Analyze Sonnet 116 by William Shakespeare.

Asked on by fear999

1 Answer | Add Yours

missy575's profile pic

missy575 | High School Teacher | (Level 1) Educator Emeritus

Posted on


This sonnet is essentially a definition of love. At first, the author classifies love as something that never stops. Love does not change with life's changing circumstances or temptations, it stays the course. Although time will affect the appearance of a lover, that does not change the quality of love. Shakespeare staked his ability to write on the truthfulness of this definition:

If this be error and upon me proved,
I never writ, nor no man ever loved.


When you analyze poetry, you should think about the speaker, audience, purpose, and style of the poem. This means considering literary devices. It seems that the audience is vague, and Shakespeare himself is the speaker. His purpose may be self-exploration and therefore determination of what it means to be in love. As far as devices he used we see personification at work for both Love and Time:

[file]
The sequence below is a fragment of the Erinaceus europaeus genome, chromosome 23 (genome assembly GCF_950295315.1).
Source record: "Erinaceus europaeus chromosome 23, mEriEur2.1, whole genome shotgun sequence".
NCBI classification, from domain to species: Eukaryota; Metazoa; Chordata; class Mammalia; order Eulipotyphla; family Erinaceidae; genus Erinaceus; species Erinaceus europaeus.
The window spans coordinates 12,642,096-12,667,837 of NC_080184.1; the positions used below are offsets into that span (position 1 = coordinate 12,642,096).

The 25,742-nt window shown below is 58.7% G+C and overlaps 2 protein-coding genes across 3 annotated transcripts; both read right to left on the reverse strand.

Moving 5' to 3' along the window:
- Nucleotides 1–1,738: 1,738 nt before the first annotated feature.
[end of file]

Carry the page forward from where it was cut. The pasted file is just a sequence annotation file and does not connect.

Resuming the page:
That looks on tempests and is never shaken;
It is the star to every wandering bark,
Whose worth's unknown, although his height be taken.
Love's not Time's fool, though rosy lips and cheeks
Within his bending sickle's compass come:

Here love was given the ability to look, and later to have the appearance of "rosy lips and cheeks". This certainly demonstrates a sign of life which is a further level of personifcation.

In the 3rd and 4th lines, Shakespeare uses word play and repetition and parallel structure with the words:

Which alters when it alteration finds,
Or bends with the remover to remove:

This affects the reader because he/she has to think of a word being used as different parts of speech than it was previously used in the sentence. It feels clever.

Shakespeare is certainly a master when it comes to expression.

We’ve answered 319,852 questions. We can answer yours, too.

Ask a question